Basically, gcc in any optimizing mode will attempt to generate an instruction sequence that is fairly efficient. This leads to guess that if any arithmetic is done on a floating-point value, it will be loaded from memory using fld, and the result will be stored with fst. The alternative would be to store it in a temporary location, then move it from the temporary location to the final location with the "two movl" sequence, which is so obviously suboptimal that I just can't believe gcc ever does it.
That leaves two basic cases to look at: direct memory-memory assignments (like the *pin = newvalue; example) and constant memory assignments (*pin = 1.0).
(Actually, a third one occurs to me: you might think to write *pin = -newvalue; as an integer operation, since it is merely inverting the top bit; a similar argument can be made for abs. I can't find any sign that gcc actually does this, though.)
What were they thinking?Let's take a moment to consider the lowly 486. This system has a 32-bit memory interface, so "fst" and "two movl" will both perform about the same in terms of number of memory accesses. But maybe our code will be running on a 486SX which lacks a floating-point coprocessor. In that case, it would be a nice performance improvement to avoid trapping into the floating point emulator just to store a floating-point number. That's where the "two movl" sequence pays off in a big way--on a class of machine I probably haven't used in the last 15 years. (comments in other machine description files in gcc lead me to believe that until the Pentium4 there may have still been a slight performance penalty for fld/fst compared to two moves:
;; Moves usually have one cycle penalty, but there are exceptions. (define_insn_reservation "pent_fmov" 1
In the gcc i386.md file, there are several alternatives for "movdf" (move double-precision float). One of them is called "movdf_integer", and it is deactivated by (among other conditions) (optimize_size || !TARGET_INTEGER_DFMODE_MOVES). This ties in exactly with the methods I found for avoiding the "two movl" sequence: either specifiy a modern architecture with -mtune=pentium4, or specify space optimization with -Os. (fld/fst is certainly a shorter sequence than movl/movl/movl/movl!)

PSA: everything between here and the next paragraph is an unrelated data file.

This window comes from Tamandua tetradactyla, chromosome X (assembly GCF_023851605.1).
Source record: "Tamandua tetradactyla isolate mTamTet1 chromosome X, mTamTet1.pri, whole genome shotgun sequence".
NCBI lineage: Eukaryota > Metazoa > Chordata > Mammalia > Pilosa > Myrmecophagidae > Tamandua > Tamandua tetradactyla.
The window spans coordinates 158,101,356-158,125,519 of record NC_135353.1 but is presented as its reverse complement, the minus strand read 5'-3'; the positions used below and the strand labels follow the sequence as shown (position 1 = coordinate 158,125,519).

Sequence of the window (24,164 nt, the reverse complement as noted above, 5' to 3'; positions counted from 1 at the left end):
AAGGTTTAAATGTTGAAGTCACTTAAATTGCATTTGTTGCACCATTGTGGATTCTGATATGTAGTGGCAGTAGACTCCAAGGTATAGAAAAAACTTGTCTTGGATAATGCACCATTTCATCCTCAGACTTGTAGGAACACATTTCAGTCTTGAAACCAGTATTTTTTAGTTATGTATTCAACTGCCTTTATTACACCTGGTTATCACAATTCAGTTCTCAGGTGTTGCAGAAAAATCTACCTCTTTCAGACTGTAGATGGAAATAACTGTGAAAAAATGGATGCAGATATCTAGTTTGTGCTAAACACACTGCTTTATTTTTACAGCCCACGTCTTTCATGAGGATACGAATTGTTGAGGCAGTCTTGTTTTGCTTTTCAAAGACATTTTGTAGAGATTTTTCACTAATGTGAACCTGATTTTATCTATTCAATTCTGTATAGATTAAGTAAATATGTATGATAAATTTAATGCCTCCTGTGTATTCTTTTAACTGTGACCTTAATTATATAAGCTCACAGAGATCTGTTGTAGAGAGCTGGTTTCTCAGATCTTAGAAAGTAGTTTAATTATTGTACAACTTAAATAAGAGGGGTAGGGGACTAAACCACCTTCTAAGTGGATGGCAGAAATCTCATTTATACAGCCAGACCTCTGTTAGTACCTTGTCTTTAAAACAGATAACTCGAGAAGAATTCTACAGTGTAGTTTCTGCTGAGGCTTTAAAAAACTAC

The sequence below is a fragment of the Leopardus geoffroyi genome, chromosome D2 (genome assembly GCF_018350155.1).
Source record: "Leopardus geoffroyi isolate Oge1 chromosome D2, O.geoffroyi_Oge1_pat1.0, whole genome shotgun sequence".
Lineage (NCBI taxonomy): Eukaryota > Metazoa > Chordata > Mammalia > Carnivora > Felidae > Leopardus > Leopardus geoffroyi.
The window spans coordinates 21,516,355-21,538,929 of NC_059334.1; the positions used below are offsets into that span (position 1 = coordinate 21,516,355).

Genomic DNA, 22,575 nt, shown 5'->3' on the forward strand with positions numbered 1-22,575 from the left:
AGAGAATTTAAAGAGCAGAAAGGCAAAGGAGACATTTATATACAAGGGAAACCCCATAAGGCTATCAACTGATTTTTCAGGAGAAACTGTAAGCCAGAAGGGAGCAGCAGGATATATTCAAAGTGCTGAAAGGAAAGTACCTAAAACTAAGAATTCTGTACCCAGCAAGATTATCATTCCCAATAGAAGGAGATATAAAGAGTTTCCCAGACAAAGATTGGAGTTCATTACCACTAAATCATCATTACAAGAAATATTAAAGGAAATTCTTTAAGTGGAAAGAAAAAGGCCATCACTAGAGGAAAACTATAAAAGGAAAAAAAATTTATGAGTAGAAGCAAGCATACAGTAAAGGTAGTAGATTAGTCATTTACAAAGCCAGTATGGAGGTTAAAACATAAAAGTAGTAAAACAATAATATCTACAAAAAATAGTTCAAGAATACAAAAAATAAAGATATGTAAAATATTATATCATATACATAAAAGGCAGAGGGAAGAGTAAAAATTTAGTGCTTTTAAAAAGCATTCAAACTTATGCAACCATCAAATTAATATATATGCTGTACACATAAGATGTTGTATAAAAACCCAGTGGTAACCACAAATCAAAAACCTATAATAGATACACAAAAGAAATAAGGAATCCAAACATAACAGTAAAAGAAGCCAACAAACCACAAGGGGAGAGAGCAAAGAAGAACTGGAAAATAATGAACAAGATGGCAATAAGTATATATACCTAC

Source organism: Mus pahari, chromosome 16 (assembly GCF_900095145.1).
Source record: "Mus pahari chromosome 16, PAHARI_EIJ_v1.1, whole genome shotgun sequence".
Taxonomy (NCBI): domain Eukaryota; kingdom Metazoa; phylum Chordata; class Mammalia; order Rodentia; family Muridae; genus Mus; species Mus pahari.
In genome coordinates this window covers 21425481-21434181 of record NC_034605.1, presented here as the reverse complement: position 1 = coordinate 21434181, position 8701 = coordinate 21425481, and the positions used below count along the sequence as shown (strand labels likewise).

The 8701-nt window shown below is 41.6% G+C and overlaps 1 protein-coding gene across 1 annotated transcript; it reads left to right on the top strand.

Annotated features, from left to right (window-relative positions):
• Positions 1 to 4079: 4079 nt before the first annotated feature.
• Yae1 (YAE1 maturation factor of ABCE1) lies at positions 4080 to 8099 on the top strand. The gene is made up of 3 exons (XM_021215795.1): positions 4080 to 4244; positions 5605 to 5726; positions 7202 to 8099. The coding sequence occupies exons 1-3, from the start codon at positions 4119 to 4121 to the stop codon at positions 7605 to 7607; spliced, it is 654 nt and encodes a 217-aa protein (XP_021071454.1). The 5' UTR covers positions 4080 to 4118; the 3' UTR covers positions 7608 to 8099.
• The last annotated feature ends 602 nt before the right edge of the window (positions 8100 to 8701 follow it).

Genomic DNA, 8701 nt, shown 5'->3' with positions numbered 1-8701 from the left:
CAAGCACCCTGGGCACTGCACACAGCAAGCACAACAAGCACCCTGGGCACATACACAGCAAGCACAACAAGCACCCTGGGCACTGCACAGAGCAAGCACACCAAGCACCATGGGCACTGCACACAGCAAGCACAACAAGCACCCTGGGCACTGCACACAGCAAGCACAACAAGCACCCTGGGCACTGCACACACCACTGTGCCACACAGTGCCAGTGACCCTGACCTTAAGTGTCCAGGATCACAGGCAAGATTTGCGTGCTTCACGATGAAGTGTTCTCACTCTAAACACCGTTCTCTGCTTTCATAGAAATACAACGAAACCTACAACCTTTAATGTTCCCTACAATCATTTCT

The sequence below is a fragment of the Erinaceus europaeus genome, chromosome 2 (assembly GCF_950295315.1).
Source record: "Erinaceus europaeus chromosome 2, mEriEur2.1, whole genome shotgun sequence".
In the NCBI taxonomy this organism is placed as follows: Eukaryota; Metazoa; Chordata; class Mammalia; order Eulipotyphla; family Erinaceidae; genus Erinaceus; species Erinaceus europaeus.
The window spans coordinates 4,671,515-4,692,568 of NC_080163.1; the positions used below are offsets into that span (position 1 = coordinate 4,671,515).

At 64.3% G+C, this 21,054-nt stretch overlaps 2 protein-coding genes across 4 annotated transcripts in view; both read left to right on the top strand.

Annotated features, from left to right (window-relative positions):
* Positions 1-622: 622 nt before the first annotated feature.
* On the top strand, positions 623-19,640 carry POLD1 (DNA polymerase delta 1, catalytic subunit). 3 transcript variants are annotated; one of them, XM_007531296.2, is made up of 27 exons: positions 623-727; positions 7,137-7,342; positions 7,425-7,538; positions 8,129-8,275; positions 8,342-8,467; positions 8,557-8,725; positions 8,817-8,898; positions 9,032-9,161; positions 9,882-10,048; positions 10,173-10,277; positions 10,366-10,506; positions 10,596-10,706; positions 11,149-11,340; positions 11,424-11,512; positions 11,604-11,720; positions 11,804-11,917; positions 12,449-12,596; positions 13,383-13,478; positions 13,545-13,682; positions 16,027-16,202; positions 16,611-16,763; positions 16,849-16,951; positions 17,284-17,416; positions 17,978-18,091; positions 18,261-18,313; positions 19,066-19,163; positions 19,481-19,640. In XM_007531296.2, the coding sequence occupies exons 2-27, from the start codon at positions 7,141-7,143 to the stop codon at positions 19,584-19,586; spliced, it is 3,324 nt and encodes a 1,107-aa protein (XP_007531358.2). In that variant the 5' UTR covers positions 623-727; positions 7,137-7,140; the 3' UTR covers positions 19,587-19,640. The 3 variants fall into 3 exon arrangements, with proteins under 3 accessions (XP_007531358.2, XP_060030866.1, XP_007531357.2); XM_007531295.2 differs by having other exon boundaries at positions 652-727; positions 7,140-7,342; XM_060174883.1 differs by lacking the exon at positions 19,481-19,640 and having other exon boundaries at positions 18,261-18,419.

Double DownIt is the latter (Optimize -Os) that I have chosen to do. -Os may have a beneficial effect on emc, aside from this issue: reducing i-cache misses by reducing code size. (i-cache misses contribute to total time in hal threads, and particularly to spiky time values) Of course, doubling the size and alignment of the most common hal data type will increase data size, so I have no illusions that it will be better than a wash.
This required a fair number of other changes--in some places, temporaries of type "float" were deliberately used. In other places, the assumption was made that sizeof(hal_float) == sizeof(hal_s32). Overall, I was a little surprised at the size of the patch. However, the testsuite works, emc works, and halscope works. I haven't actually run any torture tests designed to determine whether these stores really are atomic, though.
I'd be thrilled if this could get into emc 2.3, but for now I'm going to let it live as a patch.
$ diffstat doubles.patch Makefile | 2 +- hal/components/ddt.comp | 4 ++-- hal/components/pid.c | 8 ++++---- hal/components/streamer.h | 4 ++-- hal/hal.h | 4 +++- hal/hal_lib.c | 30 +++++++++++++++++++++++------- hal/hal_priv.h | 12 +++++++++++- hal/utils/halcmd_commands.c | 2 +- hal/utils/scope_disp.c | 4 ++-- hal/utils/scope_files.c | 2 +- hal/utils/scope_rt.c | 22 ++++++++++++++-------- hal/utils/scope_shm.h | 5 +++-- hal/utils/scope_trig.c | 4 ++-- 13 files changed, 69 insertions(+), 34 deletions(-)